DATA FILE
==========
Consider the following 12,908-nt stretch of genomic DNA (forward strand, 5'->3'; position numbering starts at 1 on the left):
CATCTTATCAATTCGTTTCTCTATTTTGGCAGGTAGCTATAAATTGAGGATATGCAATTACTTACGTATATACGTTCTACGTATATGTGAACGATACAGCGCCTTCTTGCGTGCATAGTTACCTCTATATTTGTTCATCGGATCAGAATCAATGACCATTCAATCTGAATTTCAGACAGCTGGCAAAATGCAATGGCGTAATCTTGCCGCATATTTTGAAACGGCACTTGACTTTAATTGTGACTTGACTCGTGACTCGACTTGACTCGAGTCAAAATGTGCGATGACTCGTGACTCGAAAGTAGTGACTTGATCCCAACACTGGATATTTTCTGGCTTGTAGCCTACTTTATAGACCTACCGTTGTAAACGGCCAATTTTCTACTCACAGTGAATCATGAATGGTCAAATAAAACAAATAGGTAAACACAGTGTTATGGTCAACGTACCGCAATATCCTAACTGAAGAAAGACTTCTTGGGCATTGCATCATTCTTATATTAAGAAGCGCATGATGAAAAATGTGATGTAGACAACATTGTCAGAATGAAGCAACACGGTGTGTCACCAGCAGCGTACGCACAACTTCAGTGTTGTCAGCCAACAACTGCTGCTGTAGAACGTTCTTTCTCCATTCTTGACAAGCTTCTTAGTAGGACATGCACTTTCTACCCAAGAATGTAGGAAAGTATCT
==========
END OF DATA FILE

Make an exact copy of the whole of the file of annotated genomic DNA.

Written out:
Consider the following 12,908-nt stretch of genomic DNA (forward strand, 5'->3'; position numbering starts at 1 on the left):
CATCTTATCAATTCGTTTCTCTATTTTGGCAGGTAGCTATAAATTGAGGATATGCAATTACTTACGTATATACGTTCTACGTATATGTGAACGATACAGCGCCTTCTTGCGTGCATAGTTACCTCTATATTTGTTCATCGGATCAGAATCAATGACCATTCAATCTGAATTTCAGACAGCTGGCAAAATGCAATGGCGTAATCTTGCCGCATATTTTGAAACGGCACTTGACTTTAATTGTGACTTGACTCGTGACTCGACTTGACTCGAGTCAAAATGTGCGATGACTCGTGACTCGAAAGTAGTGACTTGATCCCAACACTGGATATTTTCTGGCTTGTAGCCTACTTTATAGACCTACCGTTGTAAACGGCCAATTTTCTACTCACAGTGAATCATGAATGGTCAAATAAAACAAATAGGTAAACACAGTGTTATGGTCAACGTACCGCAATATCCTAACTGAAGAAAGACTTCTTGGGCATTGCATCATTCTTATATTAAGAAGCGCATGATGAAAAATGTGATGTAGACAACATTGTCAGAATGAAGCAACACGGTGTGTCACCAGCAGCGTACGCACAACTTCAGTGTTGTCAGCCAACAACTGCTGCTGTAGAACGTTCTTTCTCCATTCTTGACAAGCTTCTTAGTAGGACATGCACTTTCTACCCAAGAATGTAGGAAAGTATCT